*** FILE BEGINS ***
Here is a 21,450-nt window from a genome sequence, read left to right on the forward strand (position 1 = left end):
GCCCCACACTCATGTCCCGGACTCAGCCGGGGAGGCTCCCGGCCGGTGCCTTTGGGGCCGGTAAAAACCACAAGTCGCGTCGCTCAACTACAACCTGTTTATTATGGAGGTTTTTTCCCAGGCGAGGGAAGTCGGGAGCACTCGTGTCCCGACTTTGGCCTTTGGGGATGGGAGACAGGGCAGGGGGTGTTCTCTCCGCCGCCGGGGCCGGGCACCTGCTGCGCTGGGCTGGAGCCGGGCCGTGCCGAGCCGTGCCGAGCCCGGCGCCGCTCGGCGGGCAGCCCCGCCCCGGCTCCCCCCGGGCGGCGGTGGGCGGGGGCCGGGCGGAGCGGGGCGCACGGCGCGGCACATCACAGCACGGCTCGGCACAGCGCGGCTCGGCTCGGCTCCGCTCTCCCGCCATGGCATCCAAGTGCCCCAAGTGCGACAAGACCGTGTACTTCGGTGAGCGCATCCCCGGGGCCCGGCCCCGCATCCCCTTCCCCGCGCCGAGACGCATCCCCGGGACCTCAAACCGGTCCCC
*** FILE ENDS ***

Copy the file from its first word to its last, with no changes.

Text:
Here is a 21,450-nt window from a genome sequence, read left to right on the forward strand (position 1 = left end):
GCCCCACACTCATGTCCCGGACTCAGCCGGGGAGGCTCCCGGCCGGTGCCTTTGGGGCCGGTAAAAACCACAAGTCGCGTCGCTCAACTACAACCTGTTTATTATGGAGGTTTTTTCCCAGGCGAGGGAAGTCGGGAGCACTCGTGTCCCGACTTTGGCCTTTGGGGATGGGAGACAGGGCAGGGGGTGTTCTCTCCGCCGCCGGGGCCGGGCACCTGCTGCGCTGGGCTGGAGCCGGGCCGTGCCGAGCCGTGCCGAGCCCGGCGCCGCTCGGCGGGCAGCCCCGCCCCGGCTCCCCCCGGGCGGCGGTGGGCGGGGGCCGGGCGGAGCGGGGCGCACGGCGCGGCACATCACAGCACGGCTCGGCACAGCGCGGCTCGGCTCGGCTCCGCTCTCCCGCCATGGCATCCAAGTGCCCCAAGTGCGACAAGACCGTGTACTTCGGTGAGCGCATCCCCGGGGCCCGGCCCCGCATCCCCTTCCCCGCGCCGAGACGCATCCCCGGGACCTCAAACCGGTCCCC